“'Siempre les voy a dar la mano' means 'I will always give them a hand,'" says Joel Salgado (2Y, 2023).

Hispanic Heritage Month: Siempre les voy a dar la mano

For Hispanic Heritage Month, Joel Salgado (2Y, 2023) reflects on his career, his sense of belonging at Kellogg, and his intention to pay it forward.

Tell us about your journey leading up to Kellogg.

My journey to Kellogg started at the University of Central Florida as a first-generation college student. Attending college was an incredible stretch experience for me as I took on leadership roles in several student organizations and graduated magna cum laude in economics, all while working 20-40 hours a week. But approaching my senior year, I wasn’t entirely sure what I wanted to do with my life. So, I found an opportunity to work part time as an English teaching assistant in Spain, and in my free time I delved deeper into my interests. I studied to become a Certified Cicerone (an expert beer sommelier), visited countless breweries and wineries, and traveled throughout Europe. It was during those two years in Spain that I decided to transform myself into a food and beverage professional so that I could combine the work I did with the things I was passionate about. After returning stateside, I worked for a Hispanic Chamber of Commerce and then for the Boston Beer Company for three years, moving up from Brewery Representative to Market Channel Manager.

What made you want to pursue an MBA? Kellogg?

At Boston Beer, I co-founded a DEI-focused employee resource group and got to work with the brand teams on multicultural marketing initiatives. I really enjoyed this experience and it inspired me to become a marketer. So, that’s when I decided to get my MBA to learn the quantitative aspects of marketing and business, but also to develop as a leader since my long-term goal is to become a food and beverage executive. When it came to which schools were best for both the hard and soft skills required of future business leaders, Kellogg was the clear winner. As someone passionate about diversity, equity, and inclusion, Kellogg also had excellent courses, professors, and a new DEI Pathway that really intrigued me.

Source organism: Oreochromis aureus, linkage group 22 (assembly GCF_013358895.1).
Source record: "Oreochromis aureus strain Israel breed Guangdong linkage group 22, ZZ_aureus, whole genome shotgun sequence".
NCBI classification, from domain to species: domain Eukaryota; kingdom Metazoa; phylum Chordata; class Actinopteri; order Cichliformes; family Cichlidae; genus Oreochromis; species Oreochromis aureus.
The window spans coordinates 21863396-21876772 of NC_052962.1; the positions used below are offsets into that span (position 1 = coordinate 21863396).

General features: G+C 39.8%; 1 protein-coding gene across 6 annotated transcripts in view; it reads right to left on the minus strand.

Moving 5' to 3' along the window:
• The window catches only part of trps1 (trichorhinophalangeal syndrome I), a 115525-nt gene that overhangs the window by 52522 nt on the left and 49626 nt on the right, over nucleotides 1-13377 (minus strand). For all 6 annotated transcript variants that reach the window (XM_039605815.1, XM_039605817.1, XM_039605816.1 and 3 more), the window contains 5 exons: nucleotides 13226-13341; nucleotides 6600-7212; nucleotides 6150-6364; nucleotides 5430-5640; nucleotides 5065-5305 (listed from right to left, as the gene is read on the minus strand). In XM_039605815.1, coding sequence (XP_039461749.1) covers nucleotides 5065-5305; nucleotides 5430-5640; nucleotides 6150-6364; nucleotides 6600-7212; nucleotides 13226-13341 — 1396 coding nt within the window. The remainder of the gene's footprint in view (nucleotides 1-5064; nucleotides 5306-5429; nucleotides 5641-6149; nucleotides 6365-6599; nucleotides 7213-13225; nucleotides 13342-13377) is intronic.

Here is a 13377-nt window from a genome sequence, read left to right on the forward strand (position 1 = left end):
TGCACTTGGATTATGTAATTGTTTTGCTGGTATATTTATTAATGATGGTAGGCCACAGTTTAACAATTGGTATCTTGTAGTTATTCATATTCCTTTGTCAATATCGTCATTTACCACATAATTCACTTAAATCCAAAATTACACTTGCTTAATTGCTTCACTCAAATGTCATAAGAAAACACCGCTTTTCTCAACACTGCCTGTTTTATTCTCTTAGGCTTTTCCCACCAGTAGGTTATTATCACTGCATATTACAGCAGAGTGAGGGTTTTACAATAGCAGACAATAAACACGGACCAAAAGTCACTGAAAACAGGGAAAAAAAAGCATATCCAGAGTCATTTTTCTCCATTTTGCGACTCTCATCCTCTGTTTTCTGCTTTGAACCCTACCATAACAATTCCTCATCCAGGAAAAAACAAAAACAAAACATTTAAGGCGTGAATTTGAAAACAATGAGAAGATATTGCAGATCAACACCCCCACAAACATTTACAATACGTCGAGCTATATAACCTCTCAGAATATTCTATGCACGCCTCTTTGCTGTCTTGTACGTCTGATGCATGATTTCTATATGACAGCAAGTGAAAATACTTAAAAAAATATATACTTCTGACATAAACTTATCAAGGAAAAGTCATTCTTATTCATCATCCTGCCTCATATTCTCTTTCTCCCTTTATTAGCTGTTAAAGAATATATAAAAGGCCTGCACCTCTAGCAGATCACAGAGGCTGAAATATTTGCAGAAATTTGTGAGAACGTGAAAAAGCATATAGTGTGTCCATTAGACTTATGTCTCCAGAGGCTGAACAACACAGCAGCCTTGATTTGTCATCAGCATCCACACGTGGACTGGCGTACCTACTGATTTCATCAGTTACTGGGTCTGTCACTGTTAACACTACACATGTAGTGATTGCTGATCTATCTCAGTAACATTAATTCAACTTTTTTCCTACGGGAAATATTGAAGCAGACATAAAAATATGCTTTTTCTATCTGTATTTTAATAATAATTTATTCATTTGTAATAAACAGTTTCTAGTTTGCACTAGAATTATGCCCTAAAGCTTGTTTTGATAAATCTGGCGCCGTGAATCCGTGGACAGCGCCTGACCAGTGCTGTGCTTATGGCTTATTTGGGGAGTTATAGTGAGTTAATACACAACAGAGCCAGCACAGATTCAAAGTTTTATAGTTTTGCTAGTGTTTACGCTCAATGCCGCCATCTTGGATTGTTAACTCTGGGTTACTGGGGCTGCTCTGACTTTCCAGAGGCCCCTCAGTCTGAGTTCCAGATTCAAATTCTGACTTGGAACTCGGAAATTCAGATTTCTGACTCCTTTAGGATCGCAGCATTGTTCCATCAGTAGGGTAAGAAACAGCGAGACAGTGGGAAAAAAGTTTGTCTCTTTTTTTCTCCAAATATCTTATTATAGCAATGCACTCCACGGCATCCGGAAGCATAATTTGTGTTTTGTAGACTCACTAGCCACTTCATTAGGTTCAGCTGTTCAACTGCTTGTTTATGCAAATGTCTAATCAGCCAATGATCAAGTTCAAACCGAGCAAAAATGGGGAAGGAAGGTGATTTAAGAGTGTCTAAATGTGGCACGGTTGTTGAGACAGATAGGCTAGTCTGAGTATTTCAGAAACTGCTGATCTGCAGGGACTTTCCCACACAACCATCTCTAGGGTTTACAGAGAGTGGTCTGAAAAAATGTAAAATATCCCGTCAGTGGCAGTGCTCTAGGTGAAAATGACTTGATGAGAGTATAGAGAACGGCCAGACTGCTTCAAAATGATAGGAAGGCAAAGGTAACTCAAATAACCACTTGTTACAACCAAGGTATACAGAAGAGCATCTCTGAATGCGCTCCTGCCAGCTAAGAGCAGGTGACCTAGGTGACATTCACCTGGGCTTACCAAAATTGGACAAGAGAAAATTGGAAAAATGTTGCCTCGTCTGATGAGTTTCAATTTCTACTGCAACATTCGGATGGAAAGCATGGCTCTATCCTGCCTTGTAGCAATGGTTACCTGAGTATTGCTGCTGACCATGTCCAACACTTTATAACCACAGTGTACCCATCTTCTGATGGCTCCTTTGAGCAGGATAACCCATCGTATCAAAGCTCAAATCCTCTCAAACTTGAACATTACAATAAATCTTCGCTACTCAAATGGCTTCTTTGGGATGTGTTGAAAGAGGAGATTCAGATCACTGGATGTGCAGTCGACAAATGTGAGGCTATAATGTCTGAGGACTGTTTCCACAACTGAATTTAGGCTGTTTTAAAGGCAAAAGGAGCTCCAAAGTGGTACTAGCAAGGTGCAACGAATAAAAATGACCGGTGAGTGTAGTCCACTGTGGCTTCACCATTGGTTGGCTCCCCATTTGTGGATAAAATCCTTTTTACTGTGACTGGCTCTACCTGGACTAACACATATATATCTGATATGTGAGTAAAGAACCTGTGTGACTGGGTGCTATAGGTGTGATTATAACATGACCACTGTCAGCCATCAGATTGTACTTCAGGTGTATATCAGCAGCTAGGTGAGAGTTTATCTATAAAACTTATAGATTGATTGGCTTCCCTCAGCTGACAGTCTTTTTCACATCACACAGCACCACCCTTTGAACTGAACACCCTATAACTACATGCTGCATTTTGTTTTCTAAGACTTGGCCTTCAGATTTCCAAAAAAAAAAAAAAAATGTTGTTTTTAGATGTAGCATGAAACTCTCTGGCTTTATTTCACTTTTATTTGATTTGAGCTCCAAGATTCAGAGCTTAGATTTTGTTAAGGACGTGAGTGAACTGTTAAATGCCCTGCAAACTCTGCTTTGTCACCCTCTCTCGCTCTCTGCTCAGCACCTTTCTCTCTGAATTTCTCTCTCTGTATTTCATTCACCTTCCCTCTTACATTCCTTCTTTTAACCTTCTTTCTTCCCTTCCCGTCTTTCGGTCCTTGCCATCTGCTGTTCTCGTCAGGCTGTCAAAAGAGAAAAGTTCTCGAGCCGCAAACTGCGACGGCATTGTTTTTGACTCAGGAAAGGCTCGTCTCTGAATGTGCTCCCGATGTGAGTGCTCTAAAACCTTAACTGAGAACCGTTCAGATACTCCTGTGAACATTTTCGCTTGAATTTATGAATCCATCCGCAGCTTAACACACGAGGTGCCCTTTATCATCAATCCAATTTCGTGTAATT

What was the admissions process like and why was Kellogg ultimately the right fit for you?

I am a Management Leadership for Tomorrow (MLT) Fellow, and their resources were incredibly helpful to get me and other underrepresented minorities into top business schools like Kellogg. MLTers atKellogg representing BMA and HMA helped me with my essays, resume reviews, and even mock interviews. I also got connected with Kellogg alumni that gave me great advice on making a successful career pivot and getting the most out of my MBA experience. The way the Kellogg community was so eager to help me as a prospective student was an important factor in deciding if this school was right for me.

Are you reflecting on anything in particular this month?

For Hispanic Heritage Month, I have been reflecting a lot on my experience as a Hispanic in the MBA community. I understand how much of a challenge it was for me to get here: to be the first with a college degree, the first with a white-collar job, and soon, the first with a graduate degree. As hard as it was for me, I know there are many other underrepresented minority/first- generation/immigrant students struggling to get to this place, too, and they are going to need my help. “Siempre les voy a dar la mano” means “I will always give them a hand,” because although I may be a first, I know I won’t be the last. (Thank you Jackie Vargas, 2Y 2022, for the inspiration!)